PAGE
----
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Volume 35, Number 2


The ABA Journal of Labor & Employment Law has partnered with the Center for Labor and Employment Law at New York University School of Law to bring you this selection of articles from NYU’s 72nd Annual Conference on Labor on “Artificial Intelligence and Automation: Impact on Work and Workers


Labor & Employment

Adapting Our Anti-Discrimination Laws to Protect Workers’ Rights in the Age of Algorithmic Employment Assessments and Evolving Workplace Technology

As businesses begin to rehire as the economy recovers, new hiring assessment technology systems are becoming increasingly attractive to employers as an alternative to in-person interactions during the COVID-19 pandemic. To screen a flood of online job applications efficiently, major employers are using predictive hiring tools that screen and rank resumes, assess candidates through online games, and conduct video interviews that analyze applicants’ facial expressions. Yet these employment screens and evaluation systems raise critical legal questions.

Labor & Employment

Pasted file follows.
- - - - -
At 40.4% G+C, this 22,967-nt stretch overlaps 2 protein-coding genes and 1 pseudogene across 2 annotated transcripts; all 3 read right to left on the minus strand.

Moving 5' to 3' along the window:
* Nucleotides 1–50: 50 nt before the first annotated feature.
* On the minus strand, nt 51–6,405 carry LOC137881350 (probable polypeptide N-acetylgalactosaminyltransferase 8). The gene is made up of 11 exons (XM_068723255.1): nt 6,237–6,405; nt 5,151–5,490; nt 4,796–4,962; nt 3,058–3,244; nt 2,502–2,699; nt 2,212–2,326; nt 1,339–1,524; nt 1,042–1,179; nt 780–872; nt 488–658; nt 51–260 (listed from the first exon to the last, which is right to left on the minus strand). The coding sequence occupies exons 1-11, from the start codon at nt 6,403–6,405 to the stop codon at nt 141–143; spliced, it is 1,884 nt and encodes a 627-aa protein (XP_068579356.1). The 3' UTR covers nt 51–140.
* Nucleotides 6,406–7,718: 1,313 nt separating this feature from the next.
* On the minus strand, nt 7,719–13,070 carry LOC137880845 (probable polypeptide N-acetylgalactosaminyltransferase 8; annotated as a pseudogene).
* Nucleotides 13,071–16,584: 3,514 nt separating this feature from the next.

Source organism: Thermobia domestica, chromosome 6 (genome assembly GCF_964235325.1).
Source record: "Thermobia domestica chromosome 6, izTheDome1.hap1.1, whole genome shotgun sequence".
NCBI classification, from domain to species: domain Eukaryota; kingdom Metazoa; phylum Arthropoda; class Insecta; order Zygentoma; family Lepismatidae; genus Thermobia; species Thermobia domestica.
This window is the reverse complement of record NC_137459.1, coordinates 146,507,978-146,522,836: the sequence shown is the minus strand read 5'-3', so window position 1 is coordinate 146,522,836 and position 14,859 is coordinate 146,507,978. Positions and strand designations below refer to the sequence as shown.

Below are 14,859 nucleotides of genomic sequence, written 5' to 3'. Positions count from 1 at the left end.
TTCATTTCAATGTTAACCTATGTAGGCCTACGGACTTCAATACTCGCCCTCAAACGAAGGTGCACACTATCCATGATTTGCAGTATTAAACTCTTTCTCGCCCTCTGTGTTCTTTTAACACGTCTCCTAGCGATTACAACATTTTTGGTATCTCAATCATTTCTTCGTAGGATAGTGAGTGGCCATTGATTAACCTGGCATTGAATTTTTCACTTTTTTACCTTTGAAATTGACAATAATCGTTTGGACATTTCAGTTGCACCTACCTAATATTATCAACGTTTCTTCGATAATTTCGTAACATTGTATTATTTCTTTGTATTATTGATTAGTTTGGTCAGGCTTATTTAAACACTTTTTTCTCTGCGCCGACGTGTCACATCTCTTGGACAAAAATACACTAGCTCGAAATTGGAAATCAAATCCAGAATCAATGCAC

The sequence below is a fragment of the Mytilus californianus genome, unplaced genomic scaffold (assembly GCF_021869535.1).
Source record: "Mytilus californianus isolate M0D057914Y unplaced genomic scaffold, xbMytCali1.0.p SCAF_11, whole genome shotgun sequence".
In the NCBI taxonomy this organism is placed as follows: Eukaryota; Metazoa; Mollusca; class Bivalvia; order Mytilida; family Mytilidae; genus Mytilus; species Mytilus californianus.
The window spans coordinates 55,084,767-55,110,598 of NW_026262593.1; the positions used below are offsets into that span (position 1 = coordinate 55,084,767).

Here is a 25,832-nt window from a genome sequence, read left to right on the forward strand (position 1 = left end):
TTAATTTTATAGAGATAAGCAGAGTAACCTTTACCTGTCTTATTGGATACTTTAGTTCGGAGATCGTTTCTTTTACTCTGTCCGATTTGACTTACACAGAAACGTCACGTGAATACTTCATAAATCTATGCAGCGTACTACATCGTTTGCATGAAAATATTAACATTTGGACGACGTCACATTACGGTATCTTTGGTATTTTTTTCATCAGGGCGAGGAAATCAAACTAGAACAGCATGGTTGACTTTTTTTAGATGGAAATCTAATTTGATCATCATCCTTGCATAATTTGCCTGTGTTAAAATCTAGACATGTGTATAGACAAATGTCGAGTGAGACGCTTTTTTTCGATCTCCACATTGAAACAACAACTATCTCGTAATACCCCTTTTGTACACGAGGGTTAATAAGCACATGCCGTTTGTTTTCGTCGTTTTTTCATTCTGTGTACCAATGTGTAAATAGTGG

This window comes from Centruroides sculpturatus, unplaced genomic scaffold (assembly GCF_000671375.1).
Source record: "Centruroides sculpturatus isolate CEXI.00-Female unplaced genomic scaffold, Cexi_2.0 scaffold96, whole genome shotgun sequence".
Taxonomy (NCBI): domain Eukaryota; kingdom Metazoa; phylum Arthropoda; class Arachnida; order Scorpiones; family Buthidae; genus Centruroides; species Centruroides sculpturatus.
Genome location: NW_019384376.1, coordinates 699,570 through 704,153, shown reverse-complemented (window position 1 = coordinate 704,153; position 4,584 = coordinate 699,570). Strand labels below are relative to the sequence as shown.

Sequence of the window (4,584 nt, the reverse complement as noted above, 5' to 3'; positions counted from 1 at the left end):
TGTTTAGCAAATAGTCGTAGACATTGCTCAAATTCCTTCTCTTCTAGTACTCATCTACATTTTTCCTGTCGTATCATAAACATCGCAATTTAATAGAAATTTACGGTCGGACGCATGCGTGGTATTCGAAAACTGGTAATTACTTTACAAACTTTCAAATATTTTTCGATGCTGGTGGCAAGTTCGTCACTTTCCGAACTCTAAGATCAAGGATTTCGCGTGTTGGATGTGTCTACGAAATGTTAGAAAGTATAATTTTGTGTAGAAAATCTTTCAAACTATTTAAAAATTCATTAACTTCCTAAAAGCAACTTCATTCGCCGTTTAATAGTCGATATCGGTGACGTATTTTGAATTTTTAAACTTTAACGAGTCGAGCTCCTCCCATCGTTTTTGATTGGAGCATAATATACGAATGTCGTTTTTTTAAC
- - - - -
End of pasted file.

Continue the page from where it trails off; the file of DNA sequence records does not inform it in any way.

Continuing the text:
Fairness in Algorithmic Employment Selection: How to Comply with Title VII

Large employers routinely receive a greater volume of applications than they can reasonably review. In search of candidates with highly coveted skills or diverse backgrounds and experience, these same employers often actively invite an even greater flow of applicants into their pipelines for consideration. For large employers hoping to hire the very best and brightest in order to elevate their organization’s productivity and competitive advantage, the challenge is how to select, among the pool of interested candidates, a more reasonably sized subgroup of applicants for more careful consideration.

Labor & Employment

Artificial Intelligence and the Challenges of Workplace Discrimination and Privacy

The term artificial intelligence (AI) was coined in the 1950s, but the concept has piqued humanity’s interest both before and since. Initially relegated to science fiction and futuristic fantasies, recent technological leaps have made AI commonplace. We rely on these systems every day when we check the weather, read the news, navigate voice mail, or get directions. These systems also increasingly guide or replace human decision-making in important domains like medical care, criminal law enforcement, finance, and employment.

Labor & Employment

Attorney Competence in the Algorithm Age

Without much fanfare, in 2014, Amazon began building an automated hiring system to review resumes to more efficiently and effectively search for top talent. Much like how their shoppers rate products on Amazon, the AI hiring tool gave candidates scores from one to five stars, which Amazon hoped would lead them to choosing the best candidates for their jobs. A major problem became apparent within a year: for their software developer jobs, the program discriminated against women, to the benefit of hiring men, and Amazon scrapped the project.